By Caribbean News Now contributor
CASTRIES, St Lucia — The Lucian People’s Movement (LPM) says that, while it views the eradication of criminal activities as paramount in achieving peace and security throughout the nation and as a prerequisite for attracting foreign investment to St Lucia, it doubts that the enactment of anti-gang legislation will prove effective in combating crime in the long run.
“The message that is emanating from the government of Saint Lucia is that they have finally run out of ideas as to how to effectively deal with growing crime in the country. Therefore, instead of heeding the LPM’s numerous calls for the convening of a national consultation on crime that would afford the government the opportunity to engage in active and meaningful discussions with a cross-section of Saint Lucian society, they have opted to enact simple laws from the comfort of parliament that will no doubt prove difficult to enforce,” the LPM said in a statement.
According to the LPM, successive governments have failed to create the economic opportunities for young people to succeed. Furthermore, shifting the responsibility from parents, who should be challenged to provide guidance for young people at an early age, is myopic thinking. It also presents greater problems for the police and the courts.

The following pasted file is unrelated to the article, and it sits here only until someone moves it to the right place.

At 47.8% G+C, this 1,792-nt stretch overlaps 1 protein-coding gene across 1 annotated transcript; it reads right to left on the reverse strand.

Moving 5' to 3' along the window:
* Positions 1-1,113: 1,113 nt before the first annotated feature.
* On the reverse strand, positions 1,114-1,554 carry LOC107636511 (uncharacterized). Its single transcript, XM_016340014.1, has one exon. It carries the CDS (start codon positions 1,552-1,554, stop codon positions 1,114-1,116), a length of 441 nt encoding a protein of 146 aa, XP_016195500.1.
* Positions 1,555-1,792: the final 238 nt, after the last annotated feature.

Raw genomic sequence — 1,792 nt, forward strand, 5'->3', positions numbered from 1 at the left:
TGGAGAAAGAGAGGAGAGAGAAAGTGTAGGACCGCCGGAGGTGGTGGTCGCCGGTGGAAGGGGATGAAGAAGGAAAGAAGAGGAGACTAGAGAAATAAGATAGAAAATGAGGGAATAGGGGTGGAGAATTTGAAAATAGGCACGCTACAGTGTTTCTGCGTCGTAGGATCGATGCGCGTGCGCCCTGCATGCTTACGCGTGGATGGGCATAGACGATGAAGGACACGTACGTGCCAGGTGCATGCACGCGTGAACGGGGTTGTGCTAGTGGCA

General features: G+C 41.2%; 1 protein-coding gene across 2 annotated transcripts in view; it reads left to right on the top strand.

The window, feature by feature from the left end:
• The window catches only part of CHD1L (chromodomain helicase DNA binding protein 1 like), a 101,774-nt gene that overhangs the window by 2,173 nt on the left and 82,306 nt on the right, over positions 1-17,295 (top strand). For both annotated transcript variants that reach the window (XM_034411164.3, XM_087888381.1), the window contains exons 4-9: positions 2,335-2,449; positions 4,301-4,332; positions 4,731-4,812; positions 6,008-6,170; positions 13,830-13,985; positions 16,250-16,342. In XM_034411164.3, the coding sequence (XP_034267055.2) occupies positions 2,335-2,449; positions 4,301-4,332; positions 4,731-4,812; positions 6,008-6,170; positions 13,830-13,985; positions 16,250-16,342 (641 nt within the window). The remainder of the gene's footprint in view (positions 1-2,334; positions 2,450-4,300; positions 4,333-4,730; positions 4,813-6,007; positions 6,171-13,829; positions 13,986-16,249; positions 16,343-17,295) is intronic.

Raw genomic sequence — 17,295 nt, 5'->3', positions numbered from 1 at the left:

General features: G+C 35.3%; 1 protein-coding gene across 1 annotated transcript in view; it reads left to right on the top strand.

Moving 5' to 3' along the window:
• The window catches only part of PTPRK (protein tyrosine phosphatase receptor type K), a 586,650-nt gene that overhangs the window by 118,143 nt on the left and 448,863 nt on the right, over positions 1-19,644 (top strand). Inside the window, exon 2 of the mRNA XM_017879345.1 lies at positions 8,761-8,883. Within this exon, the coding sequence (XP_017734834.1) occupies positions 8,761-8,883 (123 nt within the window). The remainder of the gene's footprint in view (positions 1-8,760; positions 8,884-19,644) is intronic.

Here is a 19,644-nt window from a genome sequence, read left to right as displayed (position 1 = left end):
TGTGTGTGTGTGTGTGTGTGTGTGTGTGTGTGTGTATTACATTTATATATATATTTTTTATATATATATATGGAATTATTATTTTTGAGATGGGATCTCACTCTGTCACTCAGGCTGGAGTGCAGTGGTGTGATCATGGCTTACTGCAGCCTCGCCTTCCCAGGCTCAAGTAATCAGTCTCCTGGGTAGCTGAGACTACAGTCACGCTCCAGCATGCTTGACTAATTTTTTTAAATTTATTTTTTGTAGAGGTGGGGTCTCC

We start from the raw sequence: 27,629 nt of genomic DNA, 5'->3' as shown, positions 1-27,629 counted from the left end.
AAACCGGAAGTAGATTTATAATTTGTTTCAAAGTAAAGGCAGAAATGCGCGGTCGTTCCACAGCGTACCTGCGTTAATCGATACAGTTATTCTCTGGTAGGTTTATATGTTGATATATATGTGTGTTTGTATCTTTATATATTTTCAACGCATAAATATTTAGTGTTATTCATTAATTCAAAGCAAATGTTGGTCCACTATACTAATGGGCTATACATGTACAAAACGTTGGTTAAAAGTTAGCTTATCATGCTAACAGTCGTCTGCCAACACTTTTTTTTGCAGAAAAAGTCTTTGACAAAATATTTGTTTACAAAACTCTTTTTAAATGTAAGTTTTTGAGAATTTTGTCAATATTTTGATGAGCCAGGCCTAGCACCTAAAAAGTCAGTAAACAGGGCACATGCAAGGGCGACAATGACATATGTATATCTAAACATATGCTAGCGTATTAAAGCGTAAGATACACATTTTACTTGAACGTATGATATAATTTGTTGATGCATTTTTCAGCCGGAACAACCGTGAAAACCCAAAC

“The government would do well to note the experience of a number of countries, particularly the United States, where the enactment of anti-gang legislation has only served to increase the level of criminal activity rather than to decrease it. To place absolute power in the hands of the police to use scare tactics and brute force to deter young people from criminal activities may work in the short term but will prove very costly for Saint Lucia in the long run,” the LPM continued.
This will, the LPM said, in effect create a police state, which will eventually raise constitutional issues of the right to freedom of movement and association, among other legal challenges, which could cause irreparable harm to the international image of the country.
“However, a greater problem for Saint Lucia is the widening of the trust gap that is bound to occur between young people (including the criminally minded ones) and the police,” the party said.
“For a while, those who are disposed to committing crime will simply lie low until they have figured how to skirt the laws. Saint Lucians can then expect a sharp reversal to more violent crime than ever before,” the LPM added.
The LPM therefore called upon the government to deal with the root causes of crime, which are poverty, the lack of opportunity for upward economic and social mobility, drugs, poor parenting skills, and an educational system which fails to teach young people of their responsibilities to the nation as Saint Lucian citizens.